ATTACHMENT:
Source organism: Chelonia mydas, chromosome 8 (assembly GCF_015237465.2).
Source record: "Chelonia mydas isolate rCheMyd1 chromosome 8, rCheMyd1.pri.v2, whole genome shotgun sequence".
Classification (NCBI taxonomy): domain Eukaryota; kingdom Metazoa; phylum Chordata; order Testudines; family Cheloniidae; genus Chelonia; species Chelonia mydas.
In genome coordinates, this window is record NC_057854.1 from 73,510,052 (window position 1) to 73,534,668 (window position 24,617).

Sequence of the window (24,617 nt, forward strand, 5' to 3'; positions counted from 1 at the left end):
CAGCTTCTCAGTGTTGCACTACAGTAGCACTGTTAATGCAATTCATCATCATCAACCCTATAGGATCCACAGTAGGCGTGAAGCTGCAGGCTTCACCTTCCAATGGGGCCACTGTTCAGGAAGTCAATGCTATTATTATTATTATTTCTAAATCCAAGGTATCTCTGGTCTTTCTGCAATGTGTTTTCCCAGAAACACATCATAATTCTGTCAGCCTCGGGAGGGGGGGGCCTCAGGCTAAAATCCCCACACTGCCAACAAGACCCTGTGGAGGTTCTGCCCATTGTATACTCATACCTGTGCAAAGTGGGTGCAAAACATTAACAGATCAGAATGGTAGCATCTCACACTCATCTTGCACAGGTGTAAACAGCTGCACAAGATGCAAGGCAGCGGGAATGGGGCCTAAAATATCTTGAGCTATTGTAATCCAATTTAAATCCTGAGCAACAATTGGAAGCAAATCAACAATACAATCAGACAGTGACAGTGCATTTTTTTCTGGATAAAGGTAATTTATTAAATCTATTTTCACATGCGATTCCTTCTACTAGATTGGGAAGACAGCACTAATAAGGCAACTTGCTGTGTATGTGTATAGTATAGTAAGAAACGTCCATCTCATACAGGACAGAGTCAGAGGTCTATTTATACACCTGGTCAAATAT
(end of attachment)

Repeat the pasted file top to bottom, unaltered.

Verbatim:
Source organism: Chelonia mydas, chromosome 8 (assembly GCF_015237465.2).
Source record: "Chelonia mydas isolate rCheMyd1 chromosome 8, rCheMyd1.pri.v2, whole genome shotgun sequence".
Classification (NCBI taxonomy): domain Eukaryota; kingdom Metazoa; phylum Chordata; order Testudines; family Cheloniidae; genus Chelonia; species Chelonia mydas.
In genome coordinates, this window is record NC_057854.1 from 73,510,052 (window position 1) to 73,534,668 (window position 24,617).

Sequence of the window (24,617 nt, forward strand, 5' to 3'; positions counted from 1 at the left end):
CAGCTTCTCAGTGTTGCACTACAGTAGCACTGTTAATGCAATTCATCATCATCAACCCTATAGGATCCACAGTAGGCGTGAAGCTGCAGGCTTCACCTTCCAATGGGGCCACTGTTCAGGAAGTCAATGCTATTATTATTATTATTTCTAAATCCAAGGTATCTCTGGTCTTTCTGCAATGTGTTTTCCCAGAAACACATCATAATTCTGTCAGCCTCGGGAGGGGGGGGCCTCAGGCTAAAATCCCCACACTGCCAACAAGACCCTGTGGAGGTTCTGCCCATTGTATACTCATACCTGTGCAAAGTGGGTGCAAAACATTAACAGATCAGAATGGTAGCATCTCACACTCATCTTGCACAGGTGTAAACAGCTGCACAAGATGCAAGGCAGCGGGAATGGGGCCTAAAATATCTTGAGCTATTGTAATCCAATTTAAATCCTGAGCAACAATTGGAAGCAAATCAACAATACAATCAGACAGTGACAGTGCATTTTTTTCTGGATAAAGGTAATTTATTAAATCTATTTTCACATGCGATTCCTTCTACTAGATTGGGAAGACAGCACTAATAAGGCAACTTGCTGTGTATGTGTATAGTATAGTAAGAAACGTCCATCTCATACAGGACAGAGTCAGAGGTCTATTTATACACCTGGTCAAATAT